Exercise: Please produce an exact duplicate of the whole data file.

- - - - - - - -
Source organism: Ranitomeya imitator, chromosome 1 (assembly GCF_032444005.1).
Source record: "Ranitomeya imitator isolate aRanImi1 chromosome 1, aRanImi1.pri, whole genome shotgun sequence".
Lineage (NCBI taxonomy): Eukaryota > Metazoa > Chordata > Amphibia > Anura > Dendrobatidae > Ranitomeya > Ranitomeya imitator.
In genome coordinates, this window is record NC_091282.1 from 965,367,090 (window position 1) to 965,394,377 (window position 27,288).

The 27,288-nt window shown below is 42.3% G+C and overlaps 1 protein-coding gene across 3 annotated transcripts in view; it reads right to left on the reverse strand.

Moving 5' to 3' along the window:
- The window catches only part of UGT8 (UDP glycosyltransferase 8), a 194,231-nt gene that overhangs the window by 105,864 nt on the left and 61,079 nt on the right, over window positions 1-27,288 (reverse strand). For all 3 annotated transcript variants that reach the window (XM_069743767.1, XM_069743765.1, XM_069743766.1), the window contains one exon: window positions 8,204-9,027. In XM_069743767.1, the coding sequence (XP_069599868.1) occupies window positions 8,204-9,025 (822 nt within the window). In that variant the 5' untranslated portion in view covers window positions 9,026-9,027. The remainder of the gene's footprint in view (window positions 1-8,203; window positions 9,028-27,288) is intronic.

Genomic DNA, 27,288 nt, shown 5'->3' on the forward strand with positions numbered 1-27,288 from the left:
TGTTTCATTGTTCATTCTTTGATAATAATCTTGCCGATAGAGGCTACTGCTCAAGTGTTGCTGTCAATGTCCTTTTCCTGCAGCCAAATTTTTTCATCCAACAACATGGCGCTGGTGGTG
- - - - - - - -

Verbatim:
Source organism: Ranitomeya imitator, chromosome 1 (assembly GCF_032444005.1).
Source record: "Ranitomeya imitator isolate aRanImi1 chromosome 1, aRanImi1.pri, whole genome shotgun sequence".
Lineage (NCBI taxonomy): Eukaryota > Metazoa > Chordata > Amphibia > Anura > Dendrobatidae > Ranitomeya > Ranitomeya imitator.
In genome coordinates, this window is record NC_091282.1 from 965,367,090 (window position 1) to 965,394,377 (window position 27,288).

The 27,288-nt window shown below is 42.3% G+C and overlaps 1 protein-coding gene across 3 annotated transcripts in view; it reads right to left on the reverse strand.

Moving 5' to 3' along the window:
- The window catches only part of UGT8 (UDP glycosyltransferase 8), a 194,231-nt gene that overhangs the window by 105,864 nt on the left and 61,079 nt on the right, over window positions 1-27,288 (reverse strand). For all 3 annotated transcript variants that reach the window (XM_069743767.1, XM_069743765.1, XM_069743766.1), the window contains one exon: window positions 8,204-9,027. In XM_069743767.1, the coding sequence (XP_069599868.1) occupies window positions 8,204-9,025 (822 nt within the window). In that variant the 5' untranslated portion in view covers window positions 9,026-9,027. The remainder of the gene's footprint in view (window positions 1-8,203; window positions 9,028-27,288) is intronic.

Genomic DNA, 27,288 nt, shown 5'->3' on the forward strand with positions numbered 1-27,288 from the left:
TGTTTCATTGTTCATTCTTTGATAATAATCTTGCCGATAGAGGCTACTGCTCAAGTGTTGCTGTCAATGTCCTTTTCCTGCAGCCAAATTTTTTCATCCAACAACATGGCGCTGGTGGTG